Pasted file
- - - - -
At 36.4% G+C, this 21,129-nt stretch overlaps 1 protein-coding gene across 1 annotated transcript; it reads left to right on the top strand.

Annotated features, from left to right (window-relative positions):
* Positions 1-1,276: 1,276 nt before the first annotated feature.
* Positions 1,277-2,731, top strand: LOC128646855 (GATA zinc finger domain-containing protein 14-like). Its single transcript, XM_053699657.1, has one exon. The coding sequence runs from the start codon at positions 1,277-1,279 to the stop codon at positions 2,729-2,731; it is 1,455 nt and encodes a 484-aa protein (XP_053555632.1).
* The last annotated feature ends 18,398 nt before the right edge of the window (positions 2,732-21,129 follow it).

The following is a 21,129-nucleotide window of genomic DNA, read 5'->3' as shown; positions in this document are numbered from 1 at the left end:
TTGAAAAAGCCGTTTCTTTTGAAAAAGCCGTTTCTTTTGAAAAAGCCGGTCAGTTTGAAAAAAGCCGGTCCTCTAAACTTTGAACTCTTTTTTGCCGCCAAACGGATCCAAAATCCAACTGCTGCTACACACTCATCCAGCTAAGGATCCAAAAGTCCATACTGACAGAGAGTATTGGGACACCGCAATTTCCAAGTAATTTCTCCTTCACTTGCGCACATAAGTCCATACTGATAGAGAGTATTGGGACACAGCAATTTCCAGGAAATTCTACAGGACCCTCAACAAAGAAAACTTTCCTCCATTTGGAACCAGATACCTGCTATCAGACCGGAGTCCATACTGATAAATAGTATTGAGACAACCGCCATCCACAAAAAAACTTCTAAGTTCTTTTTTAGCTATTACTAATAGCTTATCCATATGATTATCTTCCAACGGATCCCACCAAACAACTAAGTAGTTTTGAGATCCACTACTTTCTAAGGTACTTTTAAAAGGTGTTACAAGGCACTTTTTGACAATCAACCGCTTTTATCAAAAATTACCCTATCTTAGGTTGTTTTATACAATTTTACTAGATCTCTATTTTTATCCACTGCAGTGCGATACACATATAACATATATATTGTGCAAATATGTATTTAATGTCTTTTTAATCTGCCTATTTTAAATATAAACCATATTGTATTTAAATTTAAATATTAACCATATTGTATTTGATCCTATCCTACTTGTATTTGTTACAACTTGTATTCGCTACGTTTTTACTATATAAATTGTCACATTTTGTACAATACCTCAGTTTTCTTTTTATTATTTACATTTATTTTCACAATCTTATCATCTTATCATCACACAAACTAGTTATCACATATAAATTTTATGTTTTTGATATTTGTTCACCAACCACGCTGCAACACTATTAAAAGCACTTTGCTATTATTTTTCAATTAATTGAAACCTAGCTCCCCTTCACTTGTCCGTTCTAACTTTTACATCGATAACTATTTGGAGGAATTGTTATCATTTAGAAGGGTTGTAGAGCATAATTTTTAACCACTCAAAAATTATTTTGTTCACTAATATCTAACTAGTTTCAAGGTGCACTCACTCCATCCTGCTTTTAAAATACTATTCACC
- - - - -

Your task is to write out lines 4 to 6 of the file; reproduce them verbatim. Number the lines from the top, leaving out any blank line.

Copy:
* Positions 1,277-2,731, top strand: LOC128646855 (GATA zinc finger domain-containing protein 14-like). Its single transcript, XM_053699657.1, has one exon. The coding sequence runs from the start codon at positions 1,277-1,279 to the stop codon at positions 2,729-2,731; it is 1,455 nt and encodes a 484-aa protein (XP_053555632.1).
* The last annotated feature ends 18,398 nt before the right edge of the window (positions 2,732-21,129 follow it).

The following is a 21,129-nucleotide window of genomic DNA, read 5'->3' as shown; positions in this document are numbered from 1 at the left end: